Reverse mortgage: It's a loan, but it feels like tax-free income

Staying Ahead

March 25, 1996|By Jane Bryant Quinn

WASHINGTON - The reverse-mortgage market is expanding once again. Sometime this year, a second, nationally distributed loan program should make its way to a lender near you. For the first time, many borrowers will have at least two loans to choose between, one of which may offer far more cash than the other.

Reverse mortgages are for older people who need extra funds to live comfortably. The money comes out of home equity, with no current repayments required. It's definitely a loan but it feels very much like tax-free income.

The first national reverse mortgage was the Home Equity Conversion Mortgage (HECM), insured by the Federal Housing Administration and available in 48 states (all but South Dakota and Texas). It's a particularly good deal for people with homes of modest value.

The new loan, called Home Keeper, was created by the Federal National Mortgage Association, the nation's largest supplier of funds to the mortgage market. Only a handful of lenders are offering it so far. But Fannie Mae says that it ought to be widely available by the end of the year. Home Keeper may work particularly well for borrowers in higher-priced homes.

Since Fannie Mae first announced plans for the Home Keeper in November, it has fielded more than 80,000 consumer inquiries, says Robert Sahadi, vice president for housing initiatives. That's a record for Fannie Mae and shows the tremendous level of interest in these loans among retirees.

A reverse mortgage, like any other mortgage, is a loan against your home. But traditional mortgages provide you with cash up front which you repay in monthly amounts.

Reverse mortgages, by contrast, offer you three ways of getting cash: (1) In a lump sum perhaps for paying off your current mortgage; (2) in monthly payments for as long as you live in the house (with some loans, payments last for life); (3) in the form of a credit line, which you can draw on whenever you want. The most popular choice gives you monthly payments and a credit line, too.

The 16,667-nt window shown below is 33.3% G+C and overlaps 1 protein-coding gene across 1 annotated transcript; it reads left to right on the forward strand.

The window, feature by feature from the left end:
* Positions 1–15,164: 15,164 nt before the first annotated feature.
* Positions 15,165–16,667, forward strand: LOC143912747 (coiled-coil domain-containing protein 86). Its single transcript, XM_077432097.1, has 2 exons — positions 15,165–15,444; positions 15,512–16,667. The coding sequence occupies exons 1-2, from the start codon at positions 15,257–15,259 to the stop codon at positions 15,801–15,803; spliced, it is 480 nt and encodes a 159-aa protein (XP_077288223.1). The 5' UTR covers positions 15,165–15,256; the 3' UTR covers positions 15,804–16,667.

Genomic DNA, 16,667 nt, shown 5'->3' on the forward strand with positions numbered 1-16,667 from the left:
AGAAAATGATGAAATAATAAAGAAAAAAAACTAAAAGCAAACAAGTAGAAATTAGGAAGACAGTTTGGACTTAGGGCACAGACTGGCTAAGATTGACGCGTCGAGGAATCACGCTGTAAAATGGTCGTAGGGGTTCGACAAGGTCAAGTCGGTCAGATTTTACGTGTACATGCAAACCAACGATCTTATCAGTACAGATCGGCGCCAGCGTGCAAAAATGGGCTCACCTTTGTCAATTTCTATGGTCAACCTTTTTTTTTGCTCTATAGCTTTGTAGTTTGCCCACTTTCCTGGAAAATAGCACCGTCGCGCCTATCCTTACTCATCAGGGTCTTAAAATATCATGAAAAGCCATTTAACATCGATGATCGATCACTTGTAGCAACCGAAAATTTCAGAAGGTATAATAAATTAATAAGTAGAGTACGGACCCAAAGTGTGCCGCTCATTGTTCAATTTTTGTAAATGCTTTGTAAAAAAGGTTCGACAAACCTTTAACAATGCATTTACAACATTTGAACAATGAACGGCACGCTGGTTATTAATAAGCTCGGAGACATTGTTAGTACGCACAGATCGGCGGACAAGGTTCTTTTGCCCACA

You don't have to repay until you move out of the house, in which case you'll owe the loan balance plus all the accumulated interest. In some cases, the lender may also claim a portion of the home's appreciation or even of its total value.

To meet this obligation, the house will usually have to be sold. So those who take reverse mortgages will be leaving less money for their heirs.

Three private companies offer reverse mortgages today Household Senior Services (in 14 states, with more to come), Transamerica HomeFirst (in 13 states and the District of Columbia) and Freedom Home Equity Partners (California).

"We're at the start of a true, multiproduct market," says Ken Scholen, head of the National Center for Home Equity Conversion. Borrowers should look at all the choices available.

"Depending on their circumstances, one loan may pay tens of thousands of dollars more than another," Mr. Scholen says.

By federal decree, all reverse lenders now have to figure your "total annual loan cost" (TALC) in the same way. So you can spot loans that have substantially higher costs.

For $1 plus a self-addressed stamped envelope, the National Center for Home Equity Conversion will send you a list of all the lenders who operate in your state. For $29.45, it offers a book called "Your New Retirement Nest Egg," explaining reverse mortgages and comparing all the plans. Write to the center at Suite 115, 7373 147th St. W., Apple Valley, Minn. 55124. For book orders only, call 800-247-6553.

For a free list of HECM and Home Keeper lenders, call 800-7-FANNIE. You can also get a free Home Keeper brochure. If you ask, Mr. Sahadi says, Fannie Mae will send you a postcard when lenders in your area take on the new loan.

Home Keeper will offer both a straight loan and an "equity-share" loan. The latter provides a higher credit line and an increase in your monthly payments of 30 percent to 40 percent. In return, you (or your estate) will have to repay not only the loan amount plus interest but also up to 10 percent of the value your house.

If you're a younger retiree, reverse mortgages probably aren't for you. The monthly income would be too small. But once you pass 75 or so, the income starts getting interesting. By the time the baby boomers reach retirement, and need more money to live on, there should be a fully developed system for turning dwellings into cash.

Write to Jane Bryant Quinn at: Newsweek, 444 Madison Ave., 18th floor, New York, N.Y. 10022.

Pub Date: 3/25/96

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